As I consider these comforting rhythms of daily life, especially those involved in food preparation, I remember the video I have of Love and Hope that I call “The Papusa Maker”. Sarah Measures took the film, and she pointed out to me how much the little girl of 6-years old watching the cook make the papusas was learning. Of course, she was learning how to make papusas, but she was learning much more. She was learning “sequencing” by watching the cook as she moved through the specific acts involved in making papusas, in the same order, again and again. She was learning to tolerate frustration as she constrained her own activity. She was also learning about respecting boundaries as she observed an older boy flip one of the papusas, giving him instructions, but not attempting to do the job belonging to an older child until she herself was a big girl. In addition, she was most likely exercising her imagination, dreaming of herself as a “papuser maker”.
I then wondered what I could learn from my observations of meal preparation that I could bring back to my families in the U.S. It is hard to recreate a lengthy, methodical process of food preparation in the U.S., where busy multi-tasking two-career parents have a hard time even sitting down to “take out” with their children, let alone letting their children watch them prepare multiple courses from scratch. It does occur to me that the experience of a child watching an adult perform a meaningful sequence of repetitive acts in the context of a caring relationship offers a learning opportunity we rarely consider in the U.S. I am aware that one cannot transpose the features of one culture onto another, but I am hoping those reading this posting will send me some ideas about how parents in the U.S. can create for their children some of the comforting rhythms and learning of food preparation at Deenabandhu and Love and Hope.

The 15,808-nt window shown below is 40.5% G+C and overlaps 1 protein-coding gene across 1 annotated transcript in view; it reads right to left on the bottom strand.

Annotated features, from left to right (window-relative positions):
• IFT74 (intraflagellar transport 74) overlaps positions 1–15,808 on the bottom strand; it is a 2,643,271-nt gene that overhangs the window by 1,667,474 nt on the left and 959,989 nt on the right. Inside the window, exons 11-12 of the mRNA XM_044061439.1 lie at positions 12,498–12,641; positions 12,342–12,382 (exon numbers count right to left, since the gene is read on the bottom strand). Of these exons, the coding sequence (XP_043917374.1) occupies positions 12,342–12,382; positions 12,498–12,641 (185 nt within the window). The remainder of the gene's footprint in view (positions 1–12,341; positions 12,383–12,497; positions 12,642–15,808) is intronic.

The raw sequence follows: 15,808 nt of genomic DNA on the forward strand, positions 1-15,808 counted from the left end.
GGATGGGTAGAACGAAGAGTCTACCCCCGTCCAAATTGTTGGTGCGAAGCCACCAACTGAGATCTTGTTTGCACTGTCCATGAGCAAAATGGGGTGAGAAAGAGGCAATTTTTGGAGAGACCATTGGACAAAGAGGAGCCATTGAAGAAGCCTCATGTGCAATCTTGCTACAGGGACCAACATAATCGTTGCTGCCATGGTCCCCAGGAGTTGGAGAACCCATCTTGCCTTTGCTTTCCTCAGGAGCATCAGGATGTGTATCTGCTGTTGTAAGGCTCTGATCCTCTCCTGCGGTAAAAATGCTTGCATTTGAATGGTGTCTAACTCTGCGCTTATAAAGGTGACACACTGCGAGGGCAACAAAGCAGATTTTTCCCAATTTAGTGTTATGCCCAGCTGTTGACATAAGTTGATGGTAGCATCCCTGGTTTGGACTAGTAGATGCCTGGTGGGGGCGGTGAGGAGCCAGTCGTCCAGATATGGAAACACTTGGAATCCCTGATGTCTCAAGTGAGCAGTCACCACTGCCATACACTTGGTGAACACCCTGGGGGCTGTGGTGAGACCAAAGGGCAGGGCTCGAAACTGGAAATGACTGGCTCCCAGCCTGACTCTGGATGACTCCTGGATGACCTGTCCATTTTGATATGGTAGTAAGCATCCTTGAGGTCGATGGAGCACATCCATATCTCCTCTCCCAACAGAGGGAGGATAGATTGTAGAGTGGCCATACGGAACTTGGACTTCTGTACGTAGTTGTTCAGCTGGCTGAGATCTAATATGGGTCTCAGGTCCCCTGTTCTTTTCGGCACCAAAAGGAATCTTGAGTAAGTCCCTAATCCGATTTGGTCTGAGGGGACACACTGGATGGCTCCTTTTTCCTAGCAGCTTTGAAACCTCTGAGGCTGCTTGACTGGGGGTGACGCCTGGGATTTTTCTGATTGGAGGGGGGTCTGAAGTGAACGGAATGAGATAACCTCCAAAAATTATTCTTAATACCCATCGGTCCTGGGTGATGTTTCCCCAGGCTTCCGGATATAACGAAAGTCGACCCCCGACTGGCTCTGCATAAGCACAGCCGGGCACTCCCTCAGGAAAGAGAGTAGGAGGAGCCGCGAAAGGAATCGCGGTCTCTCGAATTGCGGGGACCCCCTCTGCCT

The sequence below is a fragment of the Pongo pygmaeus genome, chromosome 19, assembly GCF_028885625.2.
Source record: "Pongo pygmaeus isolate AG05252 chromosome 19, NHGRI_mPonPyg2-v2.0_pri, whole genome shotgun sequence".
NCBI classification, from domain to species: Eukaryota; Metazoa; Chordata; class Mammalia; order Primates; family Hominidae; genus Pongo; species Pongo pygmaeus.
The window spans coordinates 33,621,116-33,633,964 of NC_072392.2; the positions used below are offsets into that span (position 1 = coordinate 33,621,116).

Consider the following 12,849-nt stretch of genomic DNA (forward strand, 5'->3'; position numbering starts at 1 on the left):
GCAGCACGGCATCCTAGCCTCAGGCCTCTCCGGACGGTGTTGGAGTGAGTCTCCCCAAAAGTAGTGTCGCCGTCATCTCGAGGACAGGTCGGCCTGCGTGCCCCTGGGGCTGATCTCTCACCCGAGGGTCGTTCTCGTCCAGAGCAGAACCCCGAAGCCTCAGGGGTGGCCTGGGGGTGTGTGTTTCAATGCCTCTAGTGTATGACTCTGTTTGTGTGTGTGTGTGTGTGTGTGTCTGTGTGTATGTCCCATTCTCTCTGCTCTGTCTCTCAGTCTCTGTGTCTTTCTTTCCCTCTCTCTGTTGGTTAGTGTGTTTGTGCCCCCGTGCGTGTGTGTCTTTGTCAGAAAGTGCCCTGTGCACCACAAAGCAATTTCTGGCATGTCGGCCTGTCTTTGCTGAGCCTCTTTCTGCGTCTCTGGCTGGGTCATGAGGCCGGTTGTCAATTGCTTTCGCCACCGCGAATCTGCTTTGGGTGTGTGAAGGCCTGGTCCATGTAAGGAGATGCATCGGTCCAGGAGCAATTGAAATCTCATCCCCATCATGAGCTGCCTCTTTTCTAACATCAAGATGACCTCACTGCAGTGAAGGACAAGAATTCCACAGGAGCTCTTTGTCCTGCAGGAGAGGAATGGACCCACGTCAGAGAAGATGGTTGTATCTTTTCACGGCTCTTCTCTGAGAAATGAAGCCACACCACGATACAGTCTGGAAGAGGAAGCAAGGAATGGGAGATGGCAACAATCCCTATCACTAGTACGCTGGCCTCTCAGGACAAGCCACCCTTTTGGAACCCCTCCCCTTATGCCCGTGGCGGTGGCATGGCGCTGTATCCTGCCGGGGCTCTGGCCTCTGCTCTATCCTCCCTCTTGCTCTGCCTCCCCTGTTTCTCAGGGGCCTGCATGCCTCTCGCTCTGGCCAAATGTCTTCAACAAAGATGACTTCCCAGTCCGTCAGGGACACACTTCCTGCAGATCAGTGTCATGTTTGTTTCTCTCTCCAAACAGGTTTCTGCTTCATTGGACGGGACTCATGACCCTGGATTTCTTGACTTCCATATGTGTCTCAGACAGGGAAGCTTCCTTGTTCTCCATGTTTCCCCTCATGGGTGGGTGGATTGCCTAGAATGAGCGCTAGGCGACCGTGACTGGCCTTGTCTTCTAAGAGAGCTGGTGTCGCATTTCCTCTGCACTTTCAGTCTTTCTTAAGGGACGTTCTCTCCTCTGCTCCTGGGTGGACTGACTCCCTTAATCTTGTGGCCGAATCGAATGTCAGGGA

This preparation takes hours, but the children have already risen before sunrise and eaten their gruel to assuage their hunger before their activities. They join us at breakfast after these are completed. The children sit on the floor and chant their prayer. Most of the children chant in an animated way but some stifle a yawn. Then one of the children designated as server, or one of the adults, serves all of us. The act of serving also has special meaning.
Prajna explained to me that the act of serving is an experience of giving, the expression of generosity; it communicates love and in that sense is self-enhancing. This belief was given special meaning by an experience I had with Prajna one evening at the girls’ dining hall.
Prajna and I walked to the girls’ residence to give them supper. An amazing sight ensued. We carried with us a metal container of the rice and vegetable meal the cooks had prepared. Prajna crouched in the middle of a circle of about 15 young girls with the container of food between her legs. Dipping her cupped hand into the food, she scooped out a round handful and ceremoniously place the ball of rice into the cupped hands of a waiting child. This was repeated for each child in the circle, Rajna adjusting her body position so that she was facing each child as she served her. When they were all served, Prajna asked, “Next?” and the girls eagerly extended their little hands. One after another she cupped her hand and served another ball of food to each waiting girl. It was the ceremony that was most impressive, including the face-to-face, social moment in which language and the face and the body were all engaged in a rhythmic, repetitive, perfectly contingent social activity. I thought that if this occurred on a weekly basis it would be essentially healing. I think it is what Bruce Perry talks about, and Peter Fonagy too.
photograph by Ginger Gregory